After steroid treatment of a biopsy-proven hypophysitis 4 years earlier, a 29-year-old female presented to the Department of Medical Endocrinology at a tertiary referral Pituitary Center because of retrobulbar pain and subjective worsening of her visual fields. The primary hypophysitis had left her with an upper bitemporal quadranopia and optic disc atrophy along with a deficiency of secretion of antidiuretic hormone (ADH), growth hormone (GH) and thyroid stimulating hormone (TSH). The current neuro-ophthalmologic examination revealed a subtle worsening of the temporal hemianopia of the right eye, but visual acuity was unchanged at 20/20 in both eyes. Ishihara color vision as well as pupillary reflexes was normal without any relative afferent pupillary defect (RAPD). The pituitary MRI demonstrated a small cystic intrasellar tumor below and in close contact with the right optic chiasm. A recurrence of the hypophysitis was suspected. The patient underwent treatment for a month with high-dose prednisolone but although her headache was alleviated, her visual disturbances persisted. A further MRI of the pituitary gland demonstrated no significant changes in comparison with the previous MRI. Since the MRI findings were unsuggestive of a surgical lesion, corticosteroid treatment was continued, and a new MRI was scheduled 2 weeks later. The new MRI scan revealed a further increase of the tumor. As the visual parameters were stable, conservative therapy was continued. During steroid tapering 2 months later, the patient experienced increasing visual impairment, especially in her right eye. The opthalmologic examination demonstrated progression of her visual field defects to an almost complete bitemporal hemianopia, worse on the right eye. Right visual acuity had dropped to 20/25 along with a slight dyschromatopsia (5 errors out of 17 plates on the Ishihara color vision test), and a right RAPD was seen. Left visual acuity and color vision were normal. She had a new MRI, which revealed further expansion of the cystic suprasellar formation extending toward the right side of the optic chiasm and right optic nerve (Figs. 1, 2).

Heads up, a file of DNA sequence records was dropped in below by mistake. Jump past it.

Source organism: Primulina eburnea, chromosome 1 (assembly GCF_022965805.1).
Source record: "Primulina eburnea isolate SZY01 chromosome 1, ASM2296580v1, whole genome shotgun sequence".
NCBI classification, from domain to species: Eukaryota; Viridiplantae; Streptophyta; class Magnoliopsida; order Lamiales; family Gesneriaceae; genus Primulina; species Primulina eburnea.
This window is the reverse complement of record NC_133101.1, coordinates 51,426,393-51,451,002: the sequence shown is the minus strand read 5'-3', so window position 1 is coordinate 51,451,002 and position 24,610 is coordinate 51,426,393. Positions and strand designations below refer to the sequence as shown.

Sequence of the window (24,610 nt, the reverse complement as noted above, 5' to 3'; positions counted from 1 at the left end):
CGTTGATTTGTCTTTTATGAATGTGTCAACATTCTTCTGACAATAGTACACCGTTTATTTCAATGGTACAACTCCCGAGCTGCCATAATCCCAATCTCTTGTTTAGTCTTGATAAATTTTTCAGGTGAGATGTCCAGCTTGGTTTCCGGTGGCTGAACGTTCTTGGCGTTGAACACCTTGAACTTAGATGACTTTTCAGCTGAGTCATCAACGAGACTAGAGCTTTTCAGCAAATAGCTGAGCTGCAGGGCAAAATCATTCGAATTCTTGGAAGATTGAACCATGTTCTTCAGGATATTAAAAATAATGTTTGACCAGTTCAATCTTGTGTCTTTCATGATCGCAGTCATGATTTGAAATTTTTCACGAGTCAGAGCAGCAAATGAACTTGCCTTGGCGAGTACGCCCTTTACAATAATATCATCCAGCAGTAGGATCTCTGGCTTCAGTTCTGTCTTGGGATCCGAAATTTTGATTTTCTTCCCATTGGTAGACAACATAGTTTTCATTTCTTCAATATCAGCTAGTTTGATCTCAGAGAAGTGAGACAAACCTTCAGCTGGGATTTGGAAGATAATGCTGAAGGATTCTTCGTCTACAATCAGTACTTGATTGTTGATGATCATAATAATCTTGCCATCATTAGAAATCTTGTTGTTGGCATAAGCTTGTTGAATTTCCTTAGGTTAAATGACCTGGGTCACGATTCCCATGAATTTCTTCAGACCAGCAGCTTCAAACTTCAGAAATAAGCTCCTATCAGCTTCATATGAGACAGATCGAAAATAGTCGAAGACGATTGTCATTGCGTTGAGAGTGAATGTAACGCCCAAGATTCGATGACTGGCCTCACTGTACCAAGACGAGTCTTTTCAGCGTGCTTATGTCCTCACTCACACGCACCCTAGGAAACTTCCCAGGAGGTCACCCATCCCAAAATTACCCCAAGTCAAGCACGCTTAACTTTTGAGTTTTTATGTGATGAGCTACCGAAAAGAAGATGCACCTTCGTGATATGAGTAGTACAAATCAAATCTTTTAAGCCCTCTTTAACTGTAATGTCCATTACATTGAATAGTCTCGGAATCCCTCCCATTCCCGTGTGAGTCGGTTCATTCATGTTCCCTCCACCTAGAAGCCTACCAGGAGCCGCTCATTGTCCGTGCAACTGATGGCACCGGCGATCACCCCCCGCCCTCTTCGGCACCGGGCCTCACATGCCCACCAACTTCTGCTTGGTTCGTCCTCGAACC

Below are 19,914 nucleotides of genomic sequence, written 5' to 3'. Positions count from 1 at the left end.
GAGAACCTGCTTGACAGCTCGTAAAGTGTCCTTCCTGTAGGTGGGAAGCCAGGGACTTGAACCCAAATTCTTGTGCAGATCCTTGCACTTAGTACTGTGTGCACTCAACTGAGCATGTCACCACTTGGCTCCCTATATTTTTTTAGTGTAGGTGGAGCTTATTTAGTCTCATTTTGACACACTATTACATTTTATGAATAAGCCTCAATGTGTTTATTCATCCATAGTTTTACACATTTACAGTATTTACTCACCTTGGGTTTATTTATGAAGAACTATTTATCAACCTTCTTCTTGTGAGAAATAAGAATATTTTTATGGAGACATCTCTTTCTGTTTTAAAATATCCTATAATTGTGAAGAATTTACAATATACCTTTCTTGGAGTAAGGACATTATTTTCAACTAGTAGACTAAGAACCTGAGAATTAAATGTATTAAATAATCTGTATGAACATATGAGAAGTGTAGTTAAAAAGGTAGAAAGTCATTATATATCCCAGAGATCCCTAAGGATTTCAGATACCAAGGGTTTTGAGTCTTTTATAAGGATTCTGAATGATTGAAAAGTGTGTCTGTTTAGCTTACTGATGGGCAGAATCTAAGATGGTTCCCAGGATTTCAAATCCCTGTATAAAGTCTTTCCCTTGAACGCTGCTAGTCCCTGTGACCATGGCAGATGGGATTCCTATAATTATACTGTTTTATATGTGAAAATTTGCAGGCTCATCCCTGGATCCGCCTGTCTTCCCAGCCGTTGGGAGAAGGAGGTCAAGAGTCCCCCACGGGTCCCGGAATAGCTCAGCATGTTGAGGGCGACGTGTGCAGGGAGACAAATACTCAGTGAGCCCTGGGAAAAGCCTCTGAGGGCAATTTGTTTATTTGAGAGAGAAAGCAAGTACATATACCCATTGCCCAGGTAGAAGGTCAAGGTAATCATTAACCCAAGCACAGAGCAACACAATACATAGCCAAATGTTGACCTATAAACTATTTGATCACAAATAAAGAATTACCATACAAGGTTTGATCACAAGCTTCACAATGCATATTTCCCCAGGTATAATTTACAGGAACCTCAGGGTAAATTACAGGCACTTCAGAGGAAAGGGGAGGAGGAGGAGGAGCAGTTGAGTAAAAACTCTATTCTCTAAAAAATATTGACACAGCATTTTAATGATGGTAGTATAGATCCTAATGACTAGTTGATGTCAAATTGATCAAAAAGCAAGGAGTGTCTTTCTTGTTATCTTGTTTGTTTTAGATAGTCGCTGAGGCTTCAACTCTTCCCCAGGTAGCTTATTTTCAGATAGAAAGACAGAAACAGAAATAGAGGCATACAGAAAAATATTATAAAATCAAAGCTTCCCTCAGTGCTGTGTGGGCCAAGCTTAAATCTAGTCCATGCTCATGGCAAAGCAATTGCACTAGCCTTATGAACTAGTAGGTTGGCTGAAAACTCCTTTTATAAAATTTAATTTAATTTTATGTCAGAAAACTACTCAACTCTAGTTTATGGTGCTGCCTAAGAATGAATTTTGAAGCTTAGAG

Fig. 1